Thursday, August 3, 2017

Sustain

My son has held a huge fascination for the ice cream truck, for as long as I can remember. Seven years? Ten? Longer? “Do Your Ears Hang Low?” “The Entertainer,” “Little Brown Jug,” “Turkey in the Straw,” get hummed, sung, pulled up over and over on YouTube, and played on the piano. Right hand plays the tune perfectly; left hand bangs the bass clef keys sometimes making a harmonious combination, mostly not. Right foot planted on the right pedal, the sustain pedal, also known as the damper, or the loud pedal. The sustain pedal lets all the notes on the piano resonate after you lift your fingers from the keys, forcing the notes to echo and overlap.

Much of our summer days are spent in anticipation of the ice cream truck, When might it show up? What will my son choose? Do I want one, too? Which one? If I hear the truck before he does, I throw on shoes and run wildly into the street to find it, wave it down, and beg the driver to come to our house. If he hears it before me, it’s too late: there isn’t enough time for him to come find me, tell me, and have me track it down before it takes a different, torturous alternative route. As whichever song plays in the distance, he asks me the impossible: Will it come back to our house? When? Where is it now?

I would love to have the answers to these, and other of life’s big questions. I don’t. I can only guess. What I have come to understand is that guessing doesn’t help ease the anxiety around the questions - it may for a second, until the guess proves inaccurate. It appeases only temporarily, and then the unease of uncertainty, bobs right back up to the surface.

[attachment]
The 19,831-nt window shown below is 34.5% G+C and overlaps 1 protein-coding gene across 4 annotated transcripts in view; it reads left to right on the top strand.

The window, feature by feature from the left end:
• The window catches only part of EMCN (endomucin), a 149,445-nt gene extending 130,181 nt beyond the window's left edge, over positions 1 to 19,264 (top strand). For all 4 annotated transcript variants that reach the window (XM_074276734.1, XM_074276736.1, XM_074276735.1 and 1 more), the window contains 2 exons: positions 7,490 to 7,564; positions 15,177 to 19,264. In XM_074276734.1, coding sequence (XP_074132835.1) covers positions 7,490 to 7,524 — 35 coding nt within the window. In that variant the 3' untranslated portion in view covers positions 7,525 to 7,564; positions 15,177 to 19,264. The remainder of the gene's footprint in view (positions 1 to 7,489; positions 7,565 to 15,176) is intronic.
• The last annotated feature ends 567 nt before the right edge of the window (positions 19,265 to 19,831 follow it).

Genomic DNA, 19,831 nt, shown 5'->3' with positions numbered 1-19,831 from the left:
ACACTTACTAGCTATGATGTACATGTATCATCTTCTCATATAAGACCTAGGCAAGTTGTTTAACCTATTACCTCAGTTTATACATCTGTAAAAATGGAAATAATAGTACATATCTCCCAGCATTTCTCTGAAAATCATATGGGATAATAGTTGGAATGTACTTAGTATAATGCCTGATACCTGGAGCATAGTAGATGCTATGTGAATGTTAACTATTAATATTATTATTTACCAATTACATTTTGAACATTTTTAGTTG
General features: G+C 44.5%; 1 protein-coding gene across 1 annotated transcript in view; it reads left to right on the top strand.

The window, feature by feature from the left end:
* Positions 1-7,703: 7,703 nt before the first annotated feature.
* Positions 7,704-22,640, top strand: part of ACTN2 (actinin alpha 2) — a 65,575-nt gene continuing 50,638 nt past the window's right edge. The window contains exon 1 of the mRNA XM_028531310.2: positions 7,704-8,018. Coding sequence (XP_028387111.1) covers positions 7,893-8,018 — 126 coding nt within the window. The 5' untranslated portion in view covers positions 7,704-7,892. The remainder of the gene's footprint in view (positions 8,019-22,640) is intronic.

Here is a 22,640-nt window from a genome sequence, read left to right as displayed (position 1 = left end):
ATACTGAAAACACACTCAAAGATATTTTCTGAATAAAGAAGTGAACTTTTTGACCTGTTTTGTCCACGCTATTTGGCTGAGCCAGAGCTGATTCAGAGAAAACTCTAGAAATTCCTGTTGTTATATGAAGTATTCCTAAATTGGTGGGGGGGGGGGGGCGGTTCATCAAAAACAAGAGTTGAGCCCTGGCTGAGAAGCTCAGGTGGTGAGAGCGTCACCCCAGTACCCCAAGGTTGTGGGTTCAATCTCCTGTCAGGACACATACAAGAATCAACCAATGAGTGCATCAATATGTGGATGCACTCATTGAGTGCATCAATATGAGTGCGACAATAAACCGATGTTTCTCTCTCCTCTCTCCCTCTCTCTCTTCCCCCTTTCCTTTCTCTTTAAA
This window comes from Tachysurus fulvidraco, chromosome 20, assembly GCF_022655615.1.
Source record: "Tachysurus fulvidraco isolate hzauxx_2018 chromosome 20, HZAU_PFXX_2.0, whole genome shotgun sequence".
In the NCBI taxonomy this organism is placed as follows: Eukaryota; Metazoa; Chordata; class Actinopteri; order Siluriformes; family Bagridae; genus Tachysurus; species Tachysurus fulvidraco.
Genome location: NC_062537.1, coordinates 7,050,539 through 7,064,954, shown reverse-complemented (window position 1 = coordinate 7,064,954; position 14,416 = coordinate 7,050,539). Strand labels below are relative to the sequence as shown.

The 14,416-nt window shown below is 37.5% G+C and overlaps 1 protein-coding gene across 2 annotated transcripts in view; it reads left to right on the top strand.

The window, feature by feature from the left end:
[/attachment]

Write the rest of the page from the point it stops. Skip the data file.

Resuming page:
Trying to answer the unanswerable, is to keep your foot on the sustain pedal, it forces the notes of anxiety to echo and overlap.


Tuesday, August 1, 2017

Heat Wave

The instrument in my car reads the outdoor temperature as 73. It read it when it was 53. It read it when it was 93. It will probably read it when it hits 103. It has been dead-on reliable for the three years I've had the car, but now, during our current heat wave, it's off.

No accidents?

Could it be the Universe telling me, Who cares?

Or how about, It's only as hot as you think it is.

Or maybe this, Pretend it's 73.

I don't do well in the heat. Never have, never will, and am all done apologizing for that. There is a physical response to heat that is undeniable. I can take the cold all day long and twice on Sundays. I actually thrive in it. My husband says it's my Scandinavian heritage.

Who cares?

It's only as hot or as cold as I think it is.

Pretend, pretend, pretend.